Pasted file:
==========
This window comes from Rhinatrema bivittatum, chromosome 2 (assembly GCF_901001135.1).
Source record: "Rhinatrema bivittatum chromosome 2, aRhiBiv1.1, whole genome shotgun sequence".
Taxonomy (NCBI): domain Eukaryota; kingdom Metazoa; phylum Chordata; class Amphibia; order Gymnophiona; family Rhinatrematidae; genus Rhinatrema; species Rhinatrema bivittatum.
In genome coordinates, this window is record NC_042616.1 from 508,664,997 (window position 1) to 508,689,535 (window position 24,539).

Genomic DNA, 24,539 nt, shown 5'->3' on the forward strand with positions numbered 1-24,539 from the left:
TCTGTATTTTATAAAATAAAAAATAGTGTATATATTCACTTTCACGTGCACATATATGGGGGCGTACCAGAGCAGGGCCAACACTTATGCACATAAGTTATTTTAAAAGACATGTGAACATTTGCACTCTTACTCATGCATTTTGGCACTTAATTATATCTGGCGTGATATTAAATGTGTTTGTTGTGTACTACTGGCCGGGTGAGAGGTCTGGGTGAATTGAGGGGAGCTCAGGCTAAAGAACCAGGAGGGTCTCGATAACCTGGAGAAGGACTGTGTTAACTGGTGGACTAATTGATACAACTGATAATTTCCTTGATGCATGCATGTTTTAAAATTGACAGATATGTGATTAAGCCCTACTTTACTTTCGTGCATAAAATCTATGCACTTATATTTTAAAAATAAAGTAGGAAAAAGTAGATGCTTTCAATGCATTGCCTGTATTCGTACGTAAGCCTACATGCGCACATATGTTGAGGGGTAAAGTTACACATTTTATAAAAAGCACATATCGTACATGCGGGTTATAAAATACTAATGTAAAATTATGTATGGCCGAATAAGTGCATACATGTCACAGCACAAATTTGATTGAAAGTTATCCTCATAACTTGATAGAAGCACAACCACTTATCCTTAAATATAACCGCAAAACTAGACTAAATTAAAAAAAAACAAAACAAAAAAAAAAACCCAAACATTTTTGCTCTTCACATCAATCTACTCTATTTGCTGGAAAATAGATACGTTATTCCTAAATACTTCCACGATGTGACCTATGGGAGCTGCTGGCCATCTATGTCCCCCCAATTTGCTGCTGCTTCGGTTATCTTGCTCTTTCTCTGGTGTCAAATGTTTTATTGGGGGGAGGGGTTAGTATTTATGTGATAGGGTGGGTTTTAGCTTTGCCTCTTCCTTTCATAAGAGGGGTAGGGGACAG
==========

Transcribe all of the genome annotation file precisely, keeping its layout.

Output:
This window comes from Rhinatrema bivittatum, chromosome 2 (assembly GCF_901001135.1).
Source record: "Rhinatrema bivittatum chromosome 2, aRhiBiv1.1, whole genome shotgun sequence".
Taxonomy (NCBI): domain Eukaryota; kingdom Metazoa; phylum Chordata; class Amphibia; order Gymnophiona; family Rhinatrematidae; genus Rhinatrema; species Rhinatrema bivittatum.
In genome coordinates, this window is record NC_042616.1 from 508,664,997 (window position 1) to 508,689,535 (window position 24,539).

Genomic DNA, 24,539 nt, shown 5'->3' on the forward strand with positions numbered 1-24,539 from the left:
TCTGTATTTTATAAAATAAAAAATAGTGTATATATTCACTTTCACGTGCACATATATGGGGGCGTACCAGAGCAGGGCCAACACTTATGCACATAAGTTATTTTAAAAGACATGTGAACATTTGCACTCTTACTCATGCATTTTGGCACTTAATTATATCTGGCGTGATATTAAATGTGTTTGTTGTGTACTACTGGCCGGGTGAGAGGTCTGGGTGAATTGAGGGGAGCTCAGGCTAAAGAACCAGGAGGGTCTCGATAACCTGGAGAAGGACTGTGTTAACTGGTGGACTAATTGATACAACTGATAATTTCCTTGATGCATGCATGTTTTAAAATTGACAGATATGTGATTAAGCCCTACTTTACTTTCGTGCATAAAATCTATGCACTTATATTTTAAAAATAAAGTAGGAAAAAGTAGATGCTTTCAATGCATTGCCTGTATTCGTACGTAAGCCTACATGCGCACATATGTTGAGGGGTAAAGTTACACATTTTATAAAAAGCACATATCGTACATGCGGGTTATAAAATACTAATGTAAAATTATGTATGGCCGAATAAGTGCATACATGTCACAGCACAAATTTGATTGAAAGTTATCCTCATAACTTGATAGAAGCACAACCACTTATCCTTAAATATAACCGCAAAACTAGACTAAATTAAAAAAAAACAAAACAAAAAAAAAAACCCAAACATTTTTGCTCTTCACATCAATCTACTCTATTTGCTGGAAAATAGATACGTTATTCCTAAATACTTCCACGATGTGACCTATGGGAGCTGCTGGCCATCTATGTCCCCCCAATTTGCTGCTGCTTCGGTTATCTTGCTCTTTCTCTGGTGTCAAATGTTTTATTGGGGGGAGGGGTTAGTATTTATGTGATAGGGTGGGTTTTAGCTTTGCCTCTTCCTTTCATAAGAGGGGTAGGGGACAG